We pit the four best flagship phones against one another. Which will win?
Boasting the highest specs, latest features and best builds, flagship phones offer the most polished Android experience, but come at a high price. Retailing around £550, you want to be certain you’re getting the best deal in terms of style, power and functionality from your smartphone before you buy. To help you make your decision, we’ve vigorously compared market leaders, the Samsung Galaxy S5 and Sony Xperia Z2, along with relative newcomer the HTC One M8 and Motorola’s low-cost, but high-spec Moto X, and then crowned one the best smartphone in the world.
—–Samsung Galaxy S5
Could the Nexus 6 be the ultimate Android phone?
We’re getting near the time where we expect Google to announce the next Nexus device, which many believe will be the Nexus 6. For the most part, Google has been tight lipped on what we can expect from the new Nexus, but that hasn’t stopped various rumours from ‘verified’ sources from hitting the web. We’ve put together some thoughts on what we expect to see from the Nexus 6.Nexus 6 specifications
If the trend continues, we expect to see LG manufacture the Nexus 6. They did a superb job at crafting the Nexus 5 and it would seem a bold move for Google to look elsewhere. If this turns out to be the case, then the chances are that the Nexus 6 will be closely based on the LG G3. This would mean 3GB of RAM and as its name suggest, a 6-inch display. Google has been famed for using the Nexus line to bring some great new concepts to Android, and this time around many believe we’ll see a fingerprint scanner now included. According to the Taiwan Daily Press, we could potentially see an octa-core processor included in the Nexus 6.Nexus 6 release date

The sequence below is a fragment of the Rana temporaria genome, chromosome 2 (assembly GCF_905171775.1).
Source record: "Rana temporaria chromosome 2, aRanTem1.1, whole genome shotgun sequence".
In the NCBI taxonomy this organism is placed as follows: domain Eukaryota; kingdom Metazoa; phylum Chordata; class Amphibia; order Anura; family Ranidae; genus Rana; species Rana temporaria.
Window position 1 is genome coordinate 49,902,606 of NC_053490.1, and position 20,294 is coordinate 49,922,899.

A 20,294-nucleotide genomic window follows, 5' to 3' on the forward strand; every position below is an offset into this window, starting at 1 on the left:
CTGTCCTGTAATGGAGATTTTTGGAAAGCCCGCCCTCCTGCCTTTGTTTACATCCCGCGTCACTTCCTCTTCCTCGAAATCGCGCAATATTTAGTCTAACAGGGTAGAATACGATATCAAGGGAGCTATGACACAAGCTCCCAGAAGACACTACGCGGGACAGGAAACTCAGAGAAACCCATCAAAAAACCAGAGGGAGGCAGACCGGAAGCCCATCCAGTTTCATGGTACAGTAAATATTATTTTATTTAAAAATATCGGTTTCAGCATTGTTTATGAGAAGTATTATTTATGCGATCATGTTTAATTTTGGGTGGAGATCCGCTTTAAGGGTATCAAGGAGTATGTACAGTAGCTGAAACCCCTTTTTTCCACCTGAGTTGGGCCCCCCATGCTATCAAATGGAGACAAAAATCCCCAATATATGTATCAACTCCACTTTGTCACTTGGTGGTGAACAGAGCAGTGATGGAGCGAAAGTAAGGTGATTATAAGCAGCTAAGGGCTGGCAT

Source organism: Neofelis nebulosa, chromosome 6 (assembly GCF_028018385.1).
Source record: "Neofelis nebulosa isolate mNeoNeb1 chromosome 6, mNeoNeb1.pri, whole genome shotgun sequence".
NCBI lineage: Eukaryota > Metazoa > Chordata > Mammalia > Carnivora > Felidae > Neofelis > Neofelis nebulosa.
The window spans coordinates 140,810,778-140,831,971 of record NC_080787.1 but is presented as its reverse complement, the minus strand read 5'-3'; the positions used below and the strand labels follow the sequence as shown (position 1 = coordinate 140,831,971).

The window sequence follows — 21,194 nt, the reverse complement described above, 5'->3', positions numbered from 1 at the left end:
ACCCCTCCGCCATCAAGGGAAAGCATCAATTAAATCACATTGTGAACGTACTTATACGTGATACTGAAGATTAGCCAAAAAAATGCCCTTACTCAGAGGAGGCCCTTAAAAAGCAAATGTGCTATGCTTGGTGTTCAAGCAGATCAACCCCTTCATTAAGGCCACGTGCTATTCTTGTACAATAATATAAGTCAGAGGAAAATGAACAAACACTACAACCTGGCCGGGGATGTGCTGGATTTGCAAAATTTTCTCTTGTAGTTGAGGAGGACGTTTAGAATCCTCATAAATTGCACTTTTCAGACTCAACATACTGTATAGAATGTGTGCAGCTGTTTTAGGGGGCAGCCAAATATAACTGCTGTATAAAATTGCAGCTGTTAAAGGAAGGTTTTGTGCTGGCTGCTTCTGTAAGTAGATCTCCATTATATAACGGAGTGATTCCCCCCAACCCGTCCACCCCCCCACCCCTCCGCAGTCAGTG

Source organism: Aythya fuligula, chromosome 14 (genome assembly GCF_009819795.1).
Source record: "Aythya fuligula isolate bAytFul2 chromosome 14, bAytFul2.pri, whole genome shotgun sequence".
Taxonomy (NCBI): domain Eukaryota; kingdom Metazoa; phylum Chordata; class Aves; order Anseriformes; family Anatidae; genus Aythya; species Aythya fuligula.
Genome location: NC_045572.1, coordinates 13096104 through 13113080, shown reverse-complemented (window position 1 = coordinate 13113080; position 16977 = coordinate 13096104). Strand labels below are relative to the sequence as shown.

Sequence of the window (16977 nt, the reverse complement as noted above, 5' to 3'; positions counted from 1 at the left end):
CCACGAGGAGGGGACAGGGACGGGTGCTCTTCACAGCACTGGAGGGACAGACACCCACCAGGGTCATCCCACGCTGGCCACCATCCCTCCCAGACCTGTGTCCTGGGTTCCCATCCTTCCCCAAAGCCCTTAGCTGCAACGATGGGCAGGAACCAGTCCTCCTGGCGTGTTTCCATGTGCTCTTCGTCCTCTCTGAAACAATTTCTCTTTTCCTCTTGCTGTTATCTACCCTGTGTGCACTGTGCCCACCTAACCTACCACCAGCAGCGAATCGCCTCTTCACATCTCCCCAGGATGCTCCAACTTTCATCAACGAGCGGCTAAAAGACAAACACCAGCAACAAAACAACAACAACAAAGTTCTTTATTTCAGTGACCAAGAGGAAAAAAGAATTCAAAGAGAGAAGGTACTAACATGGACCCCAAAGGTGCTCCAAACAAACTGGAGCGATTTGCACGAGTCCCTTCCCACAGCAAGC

This one we’re fairly certain one. Keeping with tradition, Google will almost certainly release the Nexus 6 in late October/early November. Expect the Nexus 6 to go on-sale on the Google Play store the same day it’s announced.
From using it to save the rainforest to mining bitcoin, here are our top 10 things to do with your old smartphone
From using it to save the rainforest to mining bitcoin, here are our top 10 things to do with your old smartphone.Recycle it
With 130 million devices discarded each year in the US alone, so-called ‘e-waste’ is filling landfill sites with toxic materials, such as lithium batteries. Services like Envirofone will recycle damaged phones, extracting valuable components so they can be reused. Sell it
If you own your phone outright, there is no reason why you can’t sell it on. Many networks will knock money off new contracts for your old phone, while online services will pay cold, hard cash for your unwanted device. Hack it
Being able to root your phone is one of Android’s biggest selling points, but for beginners this can be a daunting task. Rather than experimenting on your premium handset that is still under contract, practice hacking on an unwanted, last-gen device. Save the rainforest
Donate your phone to Rainforest Connection and they turn your old into a listening device in the Amazon. It will alert then be used to aert nearby rangers when it hears illegal tree clearing. Turn it into a universal remote
Even the oldest Android device can be turned into a remote for your entertainment system. If your device has an IR blaster, it likely has this feature built-in, or you can download Smart IR Remote. Donate it to science
Berkley University’s free BOINC app harnesses your phone’s processing power as part of a powerful network of computers studying diseases, predicting global warming and discovering pulsars. Best of all, BOINC only runs on a fully charged phone connected to Wi-Fi so won’t waste your battery or data. Make it kid friendly
Over 50 per cent of children under eight are now able to work their parent’s device, so why not turn your phone into a touchscreen toy? Add parental controls and a child-friendly interface with Kids Place or Zoodles’ Kids Mode from the Google Play store. Build a DIY smart car
To get your very own Android Auto on the cheap, fit your last-gen phone to your dash with a goo.ey skin, power it via the cigarette lighter with an adapter, and – voilà – you have a built-in satnav and MP3 player. Game on
Using Chromecast it’s easy to use an old phone as a remote control for playing Android games on your TV. However, you can also run emulators, like DraStic DS Emulator, on your old phone to play your favourite old-school console games. Mine bitcoin
Apps like Easy Miner make it easy to generate so-called ‘crypto-currencies’ on your device, but the amount of power required to run the necessary algorithms will drain your battery quickly, making this an ideal task for an old phone you can leave on charge.
Have you got any other creative uses for your old Android phone? Share them in the comments section below.